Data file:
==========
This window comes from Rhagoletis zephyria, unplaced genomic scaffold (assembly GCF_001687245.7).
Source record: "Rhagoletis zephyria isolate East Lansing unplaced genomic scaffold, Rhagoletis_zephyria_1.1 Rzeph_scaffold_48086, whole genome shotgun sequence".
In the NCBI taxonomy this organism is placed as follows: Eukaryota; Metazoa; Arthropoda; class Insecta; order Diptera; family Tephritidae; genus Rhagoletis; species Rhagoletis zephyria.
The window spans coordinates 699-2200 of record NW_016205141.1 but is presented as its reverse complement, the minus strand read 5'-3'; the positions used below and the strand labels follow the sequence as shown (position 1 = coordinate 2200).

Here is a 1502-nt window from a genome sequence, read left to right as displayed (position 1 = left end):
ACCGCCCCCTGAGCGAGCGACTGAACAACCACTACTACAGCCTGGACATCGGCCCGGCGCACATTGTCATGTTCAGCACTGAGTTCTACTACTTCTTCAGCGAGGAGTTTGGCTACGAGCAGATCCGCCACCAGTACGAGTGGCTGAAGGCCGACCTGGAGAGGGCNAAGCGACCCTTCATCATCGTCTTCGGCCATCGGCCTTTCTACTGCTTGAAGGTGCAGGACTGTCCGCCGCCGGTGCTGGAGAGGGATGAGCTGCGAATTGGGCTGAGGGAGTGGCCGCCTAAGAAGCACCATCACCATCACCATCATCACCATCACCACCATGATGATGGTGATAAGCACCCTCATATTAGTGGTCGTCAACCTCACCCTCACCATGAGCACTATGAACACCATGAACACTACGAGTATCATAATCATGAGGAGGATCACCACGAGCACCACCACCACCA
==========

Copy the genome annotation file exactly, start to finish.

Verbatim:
This window comes from Rhagoletis zephyria, unplaced genomic scaffold (assembly GCF_001687245.7).
Source record: "Rhagoletis zephyria isolate East Lansing unplaced genomic scaffold, Rhagoletis_zephyria_1.1 Rzeph_scaffold_48086, whole genome shotgun sequence".
In the NCBI taxonomy this organism is placed as follows: Eukaryota; Metazoa; Arthropoda; class Insecta; order Diptera; family Tephritidae; genus Rhagoletis; species Rhagoletis zephyria.
The window spans coordinates 699-2200 of record NW_016205141.1 but is presented as its reverse complement, the minus strand read 5'-3'; the positions used below and the strand labels follow the sequence as shown (position 1 = coordinate 2200).

Here is a 1502-nt window from a genome sequence, read left to right as displayed (position 1 = left end):
ACCGCCCCCTGAGCGAGCGACTGAACAACCACTACTACAGCCTGGACATCGGCCCGGCGCACATTGTCATGTTCAGCACTGAGTTCTACTACTTCTTCAGCGAGGAGTTTGGCTACGAGCAGATCCGCCACCAGTACGAGTGGCTGAAGGCCGACCTGGAGAGGGCNAAGCGACCCTTCATCATCGTCTTCGGCCATCGGCCTTTCTACTGCTTGAAGGTGCAGGACTGTCCGCCGCCGGTGCTGGAGAGGGATGAGCTGCGAATTGGGCTGAGGGAGTGGCCGCCTAAGAAGCACCATCACCATCACCATCATCACCATCACCACCATGATGATGGTGATAAGCACCCTCATATTAGTGGTCGTCAACCTCACCCTCACCATGAGCACTATGAACACCATGAACACTACGAGTATCATAATCATGAGGAGGATCACCACGAGCACCACCACCACCA